“We all have to have something different,” content director Anelde declares as we sit down. Technically, this is supposed to be an editorial meeting, but thanks to fully-booked board rooms, we’ve been forced to relocate to Clarke’s Bar and Dining Room down the road from our office.
“I want the cheeseburger!”
“No, wait. There’s a pulled pork sub.”
“Ooh, macaroni cheese with gruyère, feta and fontina!”
At this stage, somebody notices the all-day breakfasts, one of which is a Nutella-and-banana-stuffed croissant with crispy bacon, seasonal fruit crème fraîche, caramel turtles and Mrs Butterworth’s syrup. It’s clear this is not going to be a very productive meeting.
Now famous for its signature cheeseburgers and scrumptious comfort food, the restaurant first opened up in mid-December last year. “Clarke's is based on diners and greasy spoons in the US,” explains owner Lyndall Maunder. “It’s fun food, but it doesn’t have to be damaging. We avoid the damaging bit by using the best suppliers we can find, and doing the rest ourselves.”
The cheeseburgers, for instance, are made using top quality free-range beef from Bill Riley, and Trevor Daly’s brioche rolls. Hasan from The Bread Company also supplies breads, while organic sprouts are from Cherene Organics, fruit and veg are from Wild Organics, and Theonista supplies Kombucha, a tea-based drink. Ice cream – in heavenly flavours from peanut butter to farm cream – hails from artisan ice cream makers, The Creamery.
This focus on top quality produce shows in the meals. Bill Riley’s free-range brisket is amazing in The Reuben (a simply enormous sandwich with a comically large gherkin). The tender pulled pork sub and the creamy mac and cheese also get the thumbs up from our team. All-day breakfasts are fabulous, with perfectly soft and fluffy scrambled eggs in dishes like the egg sandwich on a croissant or rye, with bacon and wilted Swiss chard.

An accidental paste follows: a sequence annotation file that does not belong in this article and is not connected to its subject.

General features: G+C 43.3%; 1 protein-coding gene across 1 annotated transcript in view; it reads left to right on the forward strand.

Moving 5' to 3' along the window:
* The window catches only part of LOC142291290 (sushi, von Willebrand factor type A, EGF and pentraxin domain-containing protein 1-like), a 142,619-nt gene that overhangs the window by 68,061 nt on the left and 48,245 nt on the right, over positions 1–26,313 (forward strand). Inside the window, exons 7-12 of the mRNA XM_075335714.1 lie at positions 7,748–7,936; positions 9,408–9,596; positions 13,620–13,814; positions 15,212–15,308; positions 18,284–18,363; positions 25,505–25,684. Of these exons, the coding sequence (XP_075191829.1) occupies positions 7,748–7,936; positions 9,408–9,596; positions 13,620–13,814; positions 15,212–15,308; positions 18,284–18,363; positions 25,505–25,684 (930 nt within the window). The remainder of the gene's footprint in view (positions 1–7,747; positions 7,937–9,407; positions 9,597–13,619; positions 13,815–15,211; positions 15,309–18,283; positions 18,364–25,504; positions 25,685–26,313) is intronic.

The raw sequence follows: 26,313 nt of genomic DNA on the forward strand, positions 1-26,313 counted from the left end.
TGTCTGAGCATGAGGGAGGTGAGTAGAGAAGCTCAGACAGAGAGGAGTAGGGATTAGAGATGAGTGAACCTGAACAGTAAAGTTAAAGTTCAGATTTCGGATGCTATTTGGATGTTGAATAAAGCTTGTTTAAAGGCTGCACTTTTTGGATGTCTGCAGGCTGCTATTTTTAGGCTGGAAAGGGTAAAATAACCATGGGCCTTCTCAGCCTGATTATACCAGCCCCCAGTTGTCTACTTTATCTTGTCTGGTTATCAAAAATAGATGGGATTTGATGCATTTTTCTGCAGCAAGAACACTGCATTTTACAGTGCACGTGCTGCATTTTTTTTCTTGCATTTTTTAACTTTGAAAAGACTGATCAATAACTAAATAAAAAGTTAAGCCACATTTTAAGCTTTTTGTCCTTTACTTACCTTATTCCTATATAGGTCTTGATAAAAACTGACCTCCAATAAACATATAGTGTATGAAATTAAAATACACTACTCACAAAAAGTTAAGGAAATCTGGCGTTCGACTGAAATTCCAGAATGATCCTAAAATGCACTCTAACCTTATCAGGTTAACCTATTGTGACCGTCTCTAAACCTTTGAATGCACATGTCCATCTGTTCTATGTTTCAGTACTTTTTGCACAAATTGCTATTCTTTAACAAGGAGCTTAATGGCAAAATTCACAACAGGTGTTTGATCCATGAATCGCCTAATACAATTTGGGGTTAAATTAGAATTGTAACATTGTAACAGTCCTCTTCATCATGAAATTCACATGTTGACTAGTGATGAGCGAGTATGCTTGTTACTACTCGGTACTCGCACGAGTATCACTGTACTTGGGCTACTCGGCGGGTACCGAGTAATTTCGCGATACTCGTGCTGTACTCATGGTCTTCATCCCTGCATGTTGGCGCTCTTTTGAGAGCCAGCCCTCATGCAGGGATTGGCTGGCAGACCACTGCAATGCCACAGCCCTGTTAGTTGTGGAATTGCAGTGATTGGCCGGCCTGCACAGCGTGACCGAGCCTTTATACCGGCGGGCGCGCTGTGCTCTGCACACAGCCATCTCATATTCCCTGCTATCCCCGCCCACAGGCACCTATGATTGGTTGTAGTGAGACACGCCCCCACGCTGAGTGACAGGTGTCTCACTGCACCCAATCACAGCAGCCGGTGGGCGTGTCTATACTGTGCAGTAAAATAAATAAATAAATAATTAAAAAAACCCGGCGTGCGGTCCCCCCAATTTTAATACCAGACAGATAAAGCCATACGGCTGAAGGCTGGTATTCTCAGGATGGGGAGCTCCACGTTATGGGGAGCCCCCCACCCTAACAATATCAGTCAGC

“When I was in fine dining, we all thought being a breakfast chef was just the lamest thing. But over time I've realised its one of the best meals of the day,” says Lyndall. She did a two-year stint with David Higgs when he was running an apprenticeship programme at Meerendal, and also worked under George Jardine at Jardine, before starting Woodstock restaurant Superette with Justin and Cameron of Neighbourgoods.
At night, the menu slims down dramatically, and only two dishes are served: the cheeseburger (you can have it with or without bacon, and with or without fries), and the veggie sloppy Joe: a slow-cooked bean ragout covered in cheese. “If there was a full menu at night from Monday to Saturday I would lose my mind and wouldn't be able to enjoy doing this as much,” explains Lyndall. “I think if that happens it will reveal itself in the food, the staff and the space. The most important thing is that we have fun.”
For now, it certainly seems that the team is doing just that. The restaurant is relaxed but buzzy, with plenty of hipsters for street cred, and the décor is simple but beautiful. Lyndall teamed up with designer Liam Mooney to create the space, with quirky details like oversized light bulbs and a profusion of pot plants to add character.
All in all, it’s not the most successful editorial meeting we’ve ever had. After we’ve finally settled the disputes over who is having what, the food arrives and turns out to be yummy in a thoroughly absorbing way. Our agenda is frequently interrupted by cries of “yum”, along with hostile attacks on one another’s plates. A word of warning, though: “rich”, “creamy” and “buttery” are the most commonly recurring adjectives used by our team. This is most decidedly not the place to go if you’re on a diet.
Craving a juicy burger and not anywhere near Clarke’s? Have a look at our list of best burgers in the country.
By Katharine Jacobs